The average 98.6 degree Fahrenheit body heat of a human being when transmitted through a cloth pocket to a cell phone inside is enough to speed up chemical processes inside the phone's battery. As a result, it runs down at a faster rate.
20 Facts You Didn't Know 5 Minutes Ago, YouTube, 7+ million views. The claim appears in the section starting circa 12m45s.

I'm skeptical.

Question: Can human body heat cause a mobile phone's battery to "run down at a faster rate"?

I didn't immediately find the answer using this Google search, although it seems clear that batteries can be damaged by heat.

  • 7
    If anything, it should cause it to run down slower: it's well known that a warm battery can provide more charge than a cold one.
    – Mark
    Nov 1, 2023 at 21:23
  • 4
    @Mark do you have a source for that? I have only ever heard of evidence to the contrary, and I think that would go against conventional expectations.
    – PC Luddite
    Nov 2, 2023 at 2:40
  • @PCLuddite I think Mark is mistakenly overgeneralizing. Alkaline batteries and lead acid ones perform considerably worse in sub-freezing temperatures. Lithium ones appear to be minimally impacted at those temperatures. alexhibbert.com/blogx/2017/2/20/… volts.ca/blogs/educational/… Nov 2, 2023 at 6:12
  • 1
    @Mark's point is valid - see the citation in my answer. Which effects dominate will depend heavily on the usage
    – Chris H
    Nov 2, 2023 at 15:59
  • 1
    Not even that really? Everybody in here seems to be forgetting that a powered on phone isn't just some random brick, even when idle. It still consumes energy, and depending on the internal components geometry the cpu can sink more or less of its heat into the battery (AFAICT that can easily amount to some ~15°C and ~10°C differential respectively at normal temperature and pressure). Unless you are putting the device inside your knickers while outside air is at most "chill", I really cannot see how the human body could significantly affect its internal hotness.
    – mirh
    Nov 3, 2023 at 22:31

3 Answers 3


This diagram from this research paper shows that the self discharge rate of lithium ion batteries (such as used in phones) depends on the storage temperature:

enter image description here

20°C is about room temperature (just under 70° F.) A fully charged battery stored at that temperature for 12 weeks (three months) will still have over 90% percent of the stored energy still available.

The same battery stored at 40°C (104°F) will have less than 80% of its stored energy still available after the same time. That's a little over normal body temperature, so you'd have maybe 80% or a bit more if stored at body temperature.

Yes, body temperature does cause your battery to self discharge a little faster.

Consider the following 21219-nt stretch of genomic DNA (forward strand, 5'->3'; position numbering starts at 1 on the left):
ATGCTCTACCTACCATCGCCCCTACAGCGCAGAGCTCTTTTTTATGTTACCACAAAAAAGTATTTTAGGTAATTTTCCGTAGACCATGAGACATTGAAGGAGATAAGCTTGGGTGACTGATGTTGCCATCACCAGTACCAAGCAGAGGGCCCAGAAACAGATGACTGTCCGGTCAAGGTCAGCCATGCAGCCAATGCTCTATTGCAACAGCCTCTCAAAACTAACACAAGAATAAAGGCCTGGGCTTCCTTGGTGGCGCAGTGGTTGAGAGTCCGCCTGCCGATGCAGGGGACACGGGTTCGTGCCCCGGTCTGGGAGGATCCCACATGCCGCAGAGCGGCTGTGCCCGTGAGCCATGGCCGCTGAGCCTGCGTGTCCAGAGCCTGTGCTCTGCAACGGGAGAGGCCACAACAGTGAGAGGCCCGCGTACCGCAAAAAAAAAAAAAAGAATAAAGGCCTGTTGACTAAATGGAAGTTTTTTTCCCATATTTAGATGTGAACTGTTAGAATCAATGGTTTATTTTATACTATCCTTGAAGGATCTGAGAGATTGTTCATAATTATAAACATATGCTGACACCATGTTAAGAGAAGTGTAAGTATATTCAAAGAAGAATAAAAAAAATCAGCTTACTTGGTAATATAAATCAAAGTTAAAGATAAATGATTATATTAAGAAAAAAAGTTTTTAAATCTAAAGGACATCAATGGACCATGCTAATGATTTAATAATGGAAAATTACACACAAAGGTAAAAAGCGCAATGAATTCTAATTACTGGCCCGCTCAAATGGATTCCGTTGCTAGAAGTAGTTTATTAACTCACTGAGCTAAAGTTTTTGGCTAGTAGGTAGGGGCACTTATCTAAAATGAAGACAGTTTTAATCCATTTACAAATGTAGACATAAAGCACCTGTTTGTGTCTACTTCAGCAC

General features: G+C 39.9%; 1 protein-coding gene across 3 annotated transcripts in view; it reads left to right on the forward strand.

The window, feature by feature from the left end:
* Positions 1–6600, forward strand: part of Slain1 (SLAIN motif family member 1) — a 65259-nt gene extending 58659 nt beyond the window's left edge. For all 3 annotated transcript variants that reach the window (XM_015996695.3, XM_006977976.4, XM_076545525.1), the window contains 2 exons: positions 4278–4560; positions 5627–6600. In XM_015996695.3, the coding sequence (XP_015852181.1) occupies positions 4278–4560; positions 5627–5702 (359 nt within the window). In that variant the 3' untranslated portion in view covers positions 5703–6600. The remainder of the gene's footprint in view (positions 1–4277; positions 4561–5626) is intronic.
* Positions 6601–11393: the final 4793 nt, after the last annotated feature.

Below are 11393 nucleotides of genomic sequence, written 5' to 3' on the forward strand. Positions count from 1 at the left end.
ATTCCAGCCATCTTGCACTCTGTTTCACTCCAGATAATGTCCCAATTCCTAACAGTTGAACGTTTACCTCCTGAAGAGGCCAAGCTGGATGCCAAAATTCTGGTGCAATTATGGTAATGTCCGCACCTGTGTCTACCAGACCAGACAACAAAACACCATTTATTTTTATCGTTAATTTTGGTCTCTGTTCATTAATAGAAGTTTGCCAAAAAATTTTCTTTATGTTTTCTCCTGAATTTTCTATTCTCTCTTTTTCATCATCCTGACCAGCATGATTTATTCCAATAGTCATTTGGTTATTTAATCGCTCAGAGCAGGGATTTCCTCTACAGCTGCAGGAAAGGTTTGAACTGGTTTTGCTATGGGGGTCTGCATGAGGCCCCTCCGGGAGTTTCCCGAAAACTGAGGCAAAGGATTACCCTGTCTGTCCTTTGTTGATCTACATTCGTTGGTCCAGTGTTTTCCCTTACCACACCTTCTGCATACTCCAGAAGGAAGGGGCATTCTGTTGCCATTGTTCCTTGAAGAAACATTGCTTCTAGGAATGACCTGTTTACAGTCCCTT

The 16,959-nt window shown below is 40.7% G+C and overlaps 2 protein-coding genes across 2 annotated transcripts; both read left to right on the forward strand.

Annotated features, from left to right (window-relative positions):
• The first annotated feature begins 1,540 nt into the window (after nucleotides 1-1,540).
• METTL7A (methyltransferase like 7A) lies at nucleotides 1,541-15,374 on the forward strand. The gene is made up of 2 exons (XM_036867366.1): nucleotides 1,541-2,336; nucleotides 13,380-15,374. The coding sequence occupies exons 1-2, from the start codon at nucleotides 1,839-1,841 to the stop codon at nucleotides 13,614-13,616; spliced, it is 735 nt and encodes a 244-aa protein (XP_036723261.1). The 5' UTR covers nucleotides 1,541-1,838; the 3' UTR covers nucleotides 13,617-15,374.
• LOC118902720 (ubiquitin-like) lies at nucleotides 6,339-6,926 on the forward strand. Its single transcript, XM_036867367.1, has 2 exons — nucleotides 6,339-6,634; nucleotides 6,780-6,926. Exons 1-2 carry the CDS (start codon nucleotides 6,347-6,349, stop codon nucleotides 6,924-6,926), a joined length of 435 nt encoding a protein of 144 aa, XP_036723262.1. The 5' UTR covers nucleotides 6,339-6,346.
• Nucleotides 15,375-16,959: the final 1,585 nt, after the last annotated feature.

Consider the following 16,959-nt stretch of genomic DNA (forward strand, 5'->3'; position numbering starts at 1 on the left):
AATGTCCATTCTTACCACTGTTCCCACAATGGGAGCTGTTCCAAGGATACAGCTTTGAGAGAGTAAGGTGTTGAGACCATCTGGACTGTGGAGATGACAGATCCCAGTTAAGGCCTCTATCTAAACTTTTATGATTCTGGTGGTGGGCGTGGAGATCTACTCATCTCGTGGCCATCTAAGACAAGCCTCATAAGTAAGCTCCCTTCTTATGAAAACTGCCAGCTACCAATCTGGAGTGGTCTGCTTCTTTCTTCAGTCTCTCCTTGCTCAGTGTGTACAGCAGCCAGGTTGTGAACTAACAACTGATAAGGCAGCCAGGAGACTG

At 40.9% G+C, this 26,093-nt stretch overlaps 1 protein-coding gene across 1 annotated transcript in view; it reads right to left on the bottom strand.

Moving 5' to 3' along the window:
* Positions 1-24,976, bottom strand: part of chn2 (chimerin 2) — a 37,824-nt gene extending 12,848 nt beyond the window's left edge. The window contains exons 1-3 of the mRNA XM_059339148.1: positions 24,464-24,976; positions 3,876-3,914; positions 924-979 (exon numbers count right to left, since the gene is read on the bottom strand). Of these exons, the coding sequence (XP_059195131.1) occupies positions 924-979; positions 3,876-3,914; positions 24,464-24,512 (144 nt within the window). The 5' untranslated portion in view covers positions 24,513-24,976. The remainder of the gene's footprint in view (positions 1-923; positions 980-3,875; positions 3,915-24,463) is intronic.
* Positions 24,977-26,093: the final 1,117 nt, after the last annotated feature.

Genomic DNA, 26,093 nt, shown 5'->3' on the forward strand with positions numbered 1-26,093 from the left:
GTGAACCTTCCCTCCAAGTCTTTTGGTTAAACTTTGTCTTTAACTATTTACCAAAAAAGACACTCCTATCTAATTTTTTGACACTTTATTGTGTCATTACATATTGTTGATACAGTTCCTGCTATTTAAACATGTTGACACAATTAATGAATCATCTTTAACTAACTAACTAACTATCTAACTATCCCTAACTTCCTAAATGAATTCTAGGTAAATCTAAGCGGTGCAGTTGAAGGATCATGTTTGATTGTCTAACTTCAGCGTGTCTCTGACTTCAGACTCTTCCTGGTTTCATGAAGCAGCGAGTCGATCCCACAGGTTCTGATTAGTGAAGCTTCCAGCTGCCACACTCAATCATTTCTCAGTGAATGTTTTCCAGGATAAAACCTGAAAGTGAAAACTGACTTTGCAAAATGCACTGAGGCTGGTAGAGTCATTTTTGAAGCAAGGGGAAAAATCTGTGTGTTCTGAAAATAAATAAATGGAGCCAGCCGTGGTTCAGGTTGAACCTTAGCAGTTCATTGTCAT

It is not, however, enough to be noticeable in normal use. It would take several days (more likely a couple of weeks) of disuse and storage at body temperature for you to be able to tell the difference.

Technically, your body heat causes the battery to discharge faster. In reality it is not enough to notice.

Other things than the battery self discharge contribute to rapid loss of available capacity.

For example, if you carry your phone in your pocket, then the touch screen will be constantly triggered by contact with your body. That will cause the phone processor to wake up more often to check for touch commands, possibly activating the screen backlight at the same time. The backlight also consumes current and contributes to the battery discharge.

Even more likely than triggering the touch screen in your pocket is that putting the phone (specifically, its antennas) next to your body in your pocket will partially block the cellphone network and WiFi reception, causing your phone to use higher transmit power to maintain contact with the phone and WiFi networks.

  • 21
    "In reality it is not enough to notice." And it's unlikely that a pocket will ever reach body temperature, so the effect is even less. Nov 1, 2023 at 13:17
  • 5
    For something like a mobile phone, the dominant source of charge loss is usage, not self-discharge. In that situation, the increased total capacity of a warm battery may overwhelm the increased self-discharge rate.
    – Mark
    Nov 1, 2023 at 21:26
  • 13
    "the touch screen will be constantly triggered by contact with your body" The screen won't respond to fabric touching it, which is why you can't wear regular gloves and operate a modern phone. However, some phones (iPhones at least) will turn their screen on if you shake them a certain way, even without touching the screen (or back sensor).